John's Problem Tracking Page
This is the start of a modest collection of references to
problem tracking systems.
I first publically referred to this page in my article
On Reliability -- Your Users which should have
appeared in the February 1999 issue of ;login:.
Please let me know what I've missed.
Currently, I've missed any sort of real descriptions on any of this.
And this is certainly not very well organized.
See Also Wikipedia
Wikipedia contains an entry
Comparison of issue tracking systems.
Freely Available Tracking Systems
Keystone is a web-based, SQL-backed, problem management system.
A quick look suggests to me that it's primarily intended for
bug tracking and similar sorts of things. Worth a look.
In reasonably active development - see
Historical note: It had been abandoned for a while, but Dave Belfer-Shevett
has re-acquired it, and Keystone is now back in active development.
- Tech Tracker
Tracking plus hardware asset tracking, uses PostgreSQL
as the database back end.
You can tie a request to a particular piece of hardware.
Looks interesting, but perhaps somewhat early and under development
(as of Oct 3, 2001).
Jesse Vincent's fine, reliable and feature rich RT request tracker.
Current version is 2.0.13 as of March, 2002.
jesse reed vincent -- firstname.lastname@example.org -- email@example.com
Mailing list at firstname.lastname@example.org with archives at
Asset tracker add on:
Written in Python, web interface, looks interesting.
Here's the "blurb" from the announcements:
Roundup is a simple-to-use and -install issue-tracking system with
command-line, web and e-mail interfaces. It is based on the winning design
from Ka-Ping Yee in the Software Carpentry "Track" design competition.
Note: Ping is not responsible for this project. The contact for this project
Roundup manages a number of issues (with flexible properties such as
"description", "priority", and so on) and provides the ability to (a) submit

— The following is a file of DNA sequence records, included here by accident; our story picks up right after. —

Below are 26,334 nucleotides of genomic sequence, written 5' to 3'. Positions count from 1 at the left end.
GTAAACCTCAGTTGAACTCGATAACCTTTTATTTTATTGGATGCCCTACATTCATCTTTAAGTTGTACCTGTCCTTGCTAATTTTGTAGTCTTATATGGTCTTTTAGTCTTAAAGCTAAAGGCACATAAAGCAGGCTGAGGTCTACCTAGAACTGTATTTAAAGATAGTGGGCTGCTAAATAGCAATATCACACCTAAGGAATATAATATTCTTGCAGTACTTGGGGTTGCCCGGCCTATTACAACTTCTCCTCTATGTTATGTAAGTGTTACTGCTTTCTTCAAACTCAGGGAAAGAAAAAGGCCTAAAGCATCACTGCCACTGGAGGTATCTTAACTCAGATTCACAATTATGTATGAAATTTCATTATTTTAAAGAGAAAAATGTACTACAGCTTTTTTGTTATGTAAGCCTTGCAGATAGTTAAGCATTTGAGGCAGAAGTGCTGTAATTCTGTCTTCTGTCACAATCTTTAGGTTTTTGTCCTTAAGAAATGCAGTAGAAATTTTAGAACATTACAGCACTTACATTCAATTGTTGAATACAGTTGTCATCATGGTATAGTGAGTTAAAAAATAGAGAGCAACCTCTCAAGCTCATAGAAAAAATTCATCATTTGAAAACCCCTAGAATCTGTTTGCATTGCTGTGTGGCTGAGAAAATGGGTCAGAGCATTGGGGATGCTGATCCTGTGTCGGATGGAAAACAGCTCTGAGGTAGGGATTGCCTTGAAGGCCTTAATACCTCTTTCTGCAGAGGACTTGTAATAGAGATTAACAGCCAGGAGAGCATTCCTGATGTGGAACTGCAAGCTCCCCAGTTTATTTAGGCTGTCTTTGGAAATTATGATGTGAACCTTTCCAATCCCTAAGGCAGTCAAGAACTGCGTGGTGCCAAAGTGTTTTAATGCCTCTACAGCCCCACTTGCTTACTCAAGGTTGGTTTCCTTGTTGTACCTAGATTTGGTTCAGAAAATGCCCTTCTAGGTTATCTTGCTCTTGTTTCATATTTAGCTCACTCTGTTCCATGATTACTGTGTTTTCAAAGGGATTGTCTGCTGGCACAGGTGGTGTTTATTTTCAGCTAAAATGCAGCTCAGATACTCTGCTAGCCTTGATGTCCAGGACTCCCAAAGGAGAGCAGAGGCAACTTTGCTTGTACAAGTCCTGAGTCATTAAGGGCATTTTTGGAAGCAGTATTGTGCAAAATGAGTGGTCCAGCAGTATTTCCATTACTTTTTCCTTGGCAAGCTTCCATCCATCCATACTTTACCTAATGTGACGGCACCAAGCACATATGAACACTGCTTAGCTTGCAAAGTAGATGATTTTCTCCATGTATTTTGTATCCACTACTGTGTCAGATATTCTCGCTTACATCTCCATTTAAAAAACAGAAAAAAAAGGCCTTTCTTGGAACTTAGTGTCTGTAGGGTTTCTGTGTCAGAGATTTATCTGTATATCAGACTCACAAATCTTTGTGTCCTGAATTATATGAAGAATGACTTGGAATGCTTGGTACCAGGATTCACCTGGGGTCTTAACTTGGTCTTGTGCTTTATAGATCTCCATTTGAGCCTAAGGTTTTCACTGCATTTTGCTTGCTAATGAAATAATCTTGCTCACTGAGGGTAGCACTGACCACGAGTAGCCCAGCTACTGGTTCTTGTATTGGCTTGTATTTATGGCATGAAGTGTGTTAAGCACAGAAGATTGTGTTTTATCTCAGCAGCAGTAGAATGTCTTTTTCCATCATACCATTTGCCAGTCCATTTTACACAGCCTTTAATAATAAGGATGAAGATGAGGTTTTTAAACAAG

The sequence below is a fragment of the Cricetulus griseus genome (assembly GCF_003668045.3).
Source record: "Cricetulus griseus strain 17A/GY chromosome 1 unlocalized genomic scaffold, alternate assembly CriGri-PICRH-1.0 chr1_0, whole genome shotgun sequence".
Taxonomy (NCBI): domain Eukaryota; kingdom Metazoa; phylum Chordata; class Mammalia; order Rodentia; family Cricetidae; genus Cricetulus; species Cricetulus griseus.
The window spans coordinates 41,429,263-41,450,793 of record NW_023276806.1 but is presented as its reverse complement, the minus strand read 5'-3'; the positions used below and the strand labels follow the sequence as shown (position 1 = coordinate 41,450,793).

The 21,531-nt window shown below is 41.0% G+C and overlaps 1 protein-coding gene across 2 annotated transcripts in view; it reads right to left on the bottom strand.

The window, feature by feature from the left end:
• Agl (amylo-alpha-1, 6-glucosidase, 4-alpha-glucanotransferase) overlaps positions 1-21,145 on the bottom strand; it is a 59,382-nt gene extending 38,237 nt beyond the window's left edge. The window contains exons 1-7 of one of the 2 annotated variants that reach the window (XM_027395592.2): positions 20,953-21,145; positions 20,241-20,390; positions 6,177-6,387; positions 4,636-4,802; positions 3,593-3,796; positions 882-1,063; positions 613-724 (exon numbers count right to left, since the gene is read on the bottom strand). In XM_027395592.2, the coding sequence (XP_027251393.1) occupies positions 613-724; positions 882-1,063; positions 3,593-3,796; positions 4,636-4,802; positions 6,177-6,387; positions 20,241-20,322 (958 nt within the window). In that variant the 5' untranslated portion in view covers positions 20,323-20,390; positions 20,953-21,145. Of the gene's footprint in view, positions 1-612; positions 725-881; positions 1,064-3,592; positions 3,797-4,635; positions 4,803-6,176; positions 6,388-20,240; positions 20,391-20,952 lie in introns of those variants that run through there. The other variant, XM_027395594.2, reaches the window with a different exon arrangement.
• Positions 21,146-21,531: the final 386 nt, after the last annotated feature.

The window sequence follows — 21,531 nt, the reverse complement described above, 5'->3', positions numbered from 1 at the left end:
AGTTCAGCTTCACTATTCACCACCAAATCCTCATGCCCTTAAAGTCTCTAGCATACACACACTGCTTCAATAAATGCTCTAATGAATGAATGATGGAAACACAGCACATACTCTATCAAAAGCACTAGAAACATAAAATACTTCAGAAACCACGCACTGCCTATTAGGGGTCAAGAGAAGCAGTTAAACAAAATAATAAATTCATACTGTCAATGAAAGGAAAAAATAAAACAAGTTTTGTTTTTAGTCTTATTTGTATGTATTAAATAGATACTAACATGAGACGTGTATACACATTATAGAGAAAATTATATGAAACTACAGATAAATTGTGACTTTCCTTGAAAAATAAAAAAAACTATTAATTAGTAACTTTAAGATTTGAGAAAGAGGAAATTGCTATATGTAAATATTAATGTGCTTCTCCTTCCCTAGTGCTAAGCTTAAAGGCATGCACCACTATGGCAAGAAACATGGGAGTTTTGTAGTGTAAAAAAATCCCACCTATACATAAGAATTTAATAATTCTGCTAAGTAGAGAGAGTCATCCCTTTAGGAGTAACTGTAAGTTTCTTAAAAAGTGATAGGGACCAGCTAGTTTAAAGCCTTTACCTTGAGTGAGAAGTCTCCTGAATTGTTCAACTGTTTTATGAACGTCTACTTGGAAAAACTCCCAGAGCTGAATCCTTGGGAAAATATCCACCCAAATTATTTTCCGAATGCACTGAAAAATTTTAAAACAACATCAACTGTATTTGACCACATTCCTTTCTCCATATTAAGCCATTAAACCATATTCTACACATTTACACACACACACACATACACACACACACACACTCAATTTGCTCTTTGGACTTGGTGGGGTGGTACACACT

new issues, (b) find and edit existing issues, and (c) discuss issues with
other participants. The system will facilitate communication among the
participants by managing discussions and notifying interested parties when
issues are edited. One of the major design goals for Roundup that it be
simple to get going. Roundup is therefore usable "out of the box" with any
python 2.0+ installation. It doesn't even need to be "installed" to be
operational, though a disutils-based install script is provided.
It comes with two issue tracker templates and three database back-ends.
Back-ends for relational databases are being developed.
By Steve Willoughby and others at Intel, who presented a
paper on reqadm
at LISA XIII in 1999.
Featureful, reasonably high volume, primarily in C++, worth a look.
Currently (April 2002) at version 1.2.3.
By John Bennett of JBServe hosting,
is a "full featured help desk system" written in Perl and
Likely worth a look.
- Double Choco Latte
Double Choco Latte provides basic project management, work orders,
and call center tickets.
All in one -- project management, bug tracking, support tickets.
Open source Ticket Request System.
Admin, agent and end-users interfaces.
Integrated stats and graphs.
Commercial support available from the authors.
- TuxMonkey Issue Tracker
Grew out of work at RedHat, PHP, MySQL/PostgreSQL, etc.
Seems to be worth a look.
Remy Evard's req from Northeastern University.
I've updated it slightly, applied a few fixes, and
enhanced it to handle areas.
See this directory
for the software and some documentation.
But in general, consider this software that is past its prime.
Rust was described in a Chicago LISA (1996?) paper by Craig Ruefenacht,
and was a new implementation, drawing on some of the features of
Rust was formerly available at
ftp.eng.utah.edu but that changed when the author,
Craig Ruefenacht email@example.com
moved to a different job.
There might be a reference at
and the mailing list at
may also still exist.
There were also two other Rust mailing lists:
(October 21, 1998)
req next generation -- currently appears to be mostly dormant.
Possible references, in descending order of likelihood:
TCL interface to reqng and req
Eric Melski -- firstname.lastname@example.org
Web interface for reqng
Colin Cyr -- email@example.com
Another web interface to req(ng)
The Mozilla project bug/defect tracking software
- JitterBug - from the Samba project
- Debian bug tracking software
by Ian Jackson
- gnats - cygnus??
- PTS/Xpts - Problem Tracking System
Unchanged since 1995
Commercial Tracking Systems
"Keystone is a web-based tool for managing a small
to medium sized IT department. Its primary use is for
tracking problems and tickets within the department,
but also includes contact and resource management,
all tightly integrated . The system is entirely Web
based, and has extremely low requirements for the
Other Tracking References
- Free Issue and Bug Tracking Software
Edd Dumbill has a list of (mostly) free issue tracking systems:
- Call Center, Bug Tracking and Project Management Tools for Linux
Includes free and commercial references
maintained by Linas Vepstas
- Problem Management Tools Summary
maintained by David W. Eaton